tags and annotations, was Re: [Bioperl-l] Annotated.pm

Steffen Grossmann grossman at molgen.mpg.de
Mon Nov 29 04:12:31 EST 2004

I see this problem now. I wrote it like this to make sure that the 
$feat->source always gives back something, so that my scripts don't die, 
when I call $feat->source->value. Of course, getting back too many 
objects is also a problem and should be fixed...

I also am more concerned with the fact that it is not yet clear how tags 
and annotations should be handled in the future. Of course, typed 
annotations are a good thing, especially when it comes to more complex 
objects like 'OntologyTerms' or 'DBLinks'. But, frankly, I sometimes 
think that it is an overkill for 'simple values': For example in the 
Bio::SeqFeature::Annotated::score method all the checking for 
appropriateness of the value is not provided by using 
Bio::Annotation::SimpleValue. We could, of course, start to implement 
all kinds of other Bio::AnnotationI classes like 
'Bio::Annotation::SimpleScore' or 'Bio::AnnotationSimpleString', but do 
we really want this?

I, personally, would a tag/annotation scheme like to fulfil the 
following (I am guided by GFF3):

1) An important thing, but which is missing up to now, is a mechanism 
which makes sure that there is only _one single_ entry under a certain 
tag. This is, e.g., important when setting the ID of a feature in the 
sense of GFF3.

2) In some cases we want to have several values stored under a tag, but 
we want them to be unique. This is, e.g., the case when giving the 
parents of a feature in the sense of GFF3. (By the way, getting/setting 
the parents should be connected to the get_SeqFeature and 
remove_SeqFeature methods directly)

3) Sometimes typing is important, e.g., when (again GFF3) 
setting/getting 'Dbxref' attributes and, of course, also when talking 
about the 'type' of a feature, which has to come from Sequence Ontology 
in GFF3.

I think that we should distinguish between 'standard' annotation and 
'custom' annotation. On the use and typing of 'standard' annotations we 
should agree community-wide, whereas for 'custom' annotation this is 
left to the user (although bioperl should help in dealing with it).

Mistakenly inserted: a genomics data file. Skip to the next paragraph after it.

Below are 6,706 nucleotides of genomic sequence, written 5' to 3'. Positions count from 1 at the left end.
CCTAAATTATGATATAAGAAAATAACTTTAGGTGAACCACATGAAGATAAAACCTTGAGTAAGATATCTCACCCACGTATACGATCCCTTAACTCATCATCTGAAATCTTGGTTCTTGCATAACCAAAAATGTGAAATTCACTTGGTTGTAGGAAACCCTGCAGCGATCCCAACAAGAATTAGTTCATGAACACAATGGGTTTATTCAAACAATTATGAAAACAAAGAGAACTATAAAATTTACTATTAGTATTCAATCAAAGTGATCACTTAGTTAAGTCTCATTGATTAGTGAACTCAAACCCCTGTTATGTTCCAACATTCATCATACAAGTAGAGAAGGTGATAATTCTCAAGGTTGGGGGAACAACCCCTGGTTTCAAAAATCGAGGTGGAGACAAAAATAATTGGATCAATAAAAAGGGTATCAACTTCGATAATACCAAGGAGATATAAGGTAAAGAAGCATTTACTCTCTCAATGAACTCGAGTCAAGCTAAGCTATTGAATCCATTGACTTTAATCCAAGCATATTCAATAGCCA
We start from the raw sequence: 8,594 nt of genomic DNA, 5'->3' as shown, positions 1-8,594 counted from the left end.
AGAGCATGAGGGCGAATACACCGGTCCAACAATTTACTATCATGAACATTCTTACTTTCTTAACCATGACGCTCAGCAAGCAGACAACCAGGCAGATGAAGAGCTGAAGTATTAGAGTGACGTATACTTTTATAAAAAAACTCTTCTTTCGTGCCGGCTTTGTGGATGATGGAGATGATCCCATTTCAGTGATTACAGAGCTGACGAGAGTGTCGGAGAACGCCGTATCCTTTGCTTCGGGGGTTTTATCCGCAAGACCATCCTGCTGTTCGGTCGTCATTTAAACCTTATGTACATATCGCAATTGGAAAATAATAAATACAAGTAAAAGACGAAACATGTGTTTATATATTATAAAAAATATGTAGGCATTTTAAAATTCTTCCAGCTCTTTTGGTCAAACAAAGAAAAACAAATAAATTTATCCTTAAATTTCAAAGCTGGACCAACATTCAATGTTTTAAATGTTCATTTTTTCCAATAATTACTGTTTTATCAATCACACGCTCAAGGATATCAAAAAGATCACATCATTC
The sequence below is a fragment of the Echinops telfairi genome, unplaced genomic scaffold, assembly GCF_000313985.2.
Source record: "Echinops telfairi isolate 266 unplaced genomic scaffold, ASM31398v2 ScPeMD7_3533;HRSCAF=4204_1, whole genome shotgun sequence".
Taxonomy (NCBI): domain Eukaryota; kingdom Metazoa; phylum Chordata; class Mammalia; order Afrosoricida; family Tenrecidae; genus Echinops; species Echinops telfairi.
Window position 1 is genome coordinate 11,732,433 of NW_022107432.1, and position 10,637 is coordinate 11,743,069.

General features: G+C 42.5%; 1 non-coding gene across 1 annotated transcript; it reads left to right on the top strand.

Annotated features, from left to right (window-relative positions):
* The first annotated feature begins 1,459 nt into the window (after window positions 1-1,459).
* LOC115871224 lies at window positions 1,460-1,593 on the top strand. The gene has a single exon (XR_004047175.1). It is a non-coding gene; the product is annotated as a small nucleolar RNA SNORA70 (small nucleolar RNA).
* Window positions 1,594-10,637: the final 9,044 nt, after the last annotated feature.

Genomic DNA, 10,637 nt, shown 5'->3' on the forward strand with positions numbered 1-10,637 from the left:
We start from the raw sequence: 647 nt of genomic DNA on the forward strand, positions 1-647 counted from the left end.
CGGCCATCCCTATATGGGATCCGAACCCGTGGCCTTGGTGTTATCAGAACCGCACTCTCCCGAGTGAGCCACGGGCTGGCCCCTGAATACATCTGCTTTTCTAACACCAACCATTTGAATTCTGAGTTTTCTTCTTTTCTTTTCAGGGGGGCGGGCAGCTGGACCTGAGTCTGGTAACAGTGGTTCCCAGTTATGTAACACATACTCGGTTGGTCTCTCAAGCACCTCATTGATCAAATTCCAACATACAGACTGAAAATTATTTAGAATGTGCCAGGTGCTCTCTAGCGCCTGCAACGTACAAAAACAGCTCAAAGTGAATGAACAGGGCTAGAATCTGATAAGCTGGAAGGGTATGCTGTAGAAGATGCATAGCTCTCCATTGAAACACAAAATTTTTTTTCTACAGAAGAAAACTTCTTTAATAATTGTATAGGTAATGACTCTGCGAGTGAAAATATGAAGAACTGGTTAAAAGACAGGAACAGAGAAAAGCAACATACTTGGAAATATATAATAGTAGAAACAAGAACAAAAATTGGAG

Methods like 'seqid', 'source', 'type', etc. etc. are all concerned with 
standard notation (although I bet we don't have a well defined way of 
thinking about them...), but currently they are implemented using 
mechanism which have been written to deal with custom annotation! This, 
I think, is the main problem. When we want annotation which is 
completely compatible with, e.g., GFF3, we want to be very strict (since 
GFF3 is quite well-defined) and we don't want it to interfere with other 
kinds of annotation.

This we haven't solved yet (although, when writing this email I start to 
get ideas about how to do it...).


Hilmar Lapp wrote:

> I should add that even Annotated::source() is documented as returning 
> a single object:
> Returns : a Bio::Annotation::SimpleValue object representing the source.
> In this it is easier to detect the problem because a number is not a 
> reference, so the first attempt to de-reference it will cause a script 
> to die. (Although I wouldn't want to be the person having to debug the 
> original cause ...)
> See my point?
> -hilmar
> On Saturday, November 27, 2004, at 12:32 AM, Hilmar Lapp wrote:
>> But this is not what I meant. As an example, $annotated->source_tag() 
>> will delegate to source():
>> sub source_tag {
>> return $shift->source(@_);
>> }
>> Annotated::source returns what the get_Annotations() short-cut returns:
>> return $self->get_Annotations('source');
>> If somebody accidentally added another annotation with tag 'source', 
>> not knowing that it is being used internally, the next call to 
>> $annotated->source_tag() will return a number, not the source tag, 
>> and not an array of source tags.
>> This is what I mean by brittle. I mean that it is easy to hang 
>> yourself as a user and you don't even get a warning before you die. 
>> In this case it will even be a very slow death since a number is 
>> still a scalar, and in order to realize the problem you need to 
>> actually see that it is a number and not a meaningful string.

%            Steffen Grossmann                %
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%      Computational Molecular Biology        %
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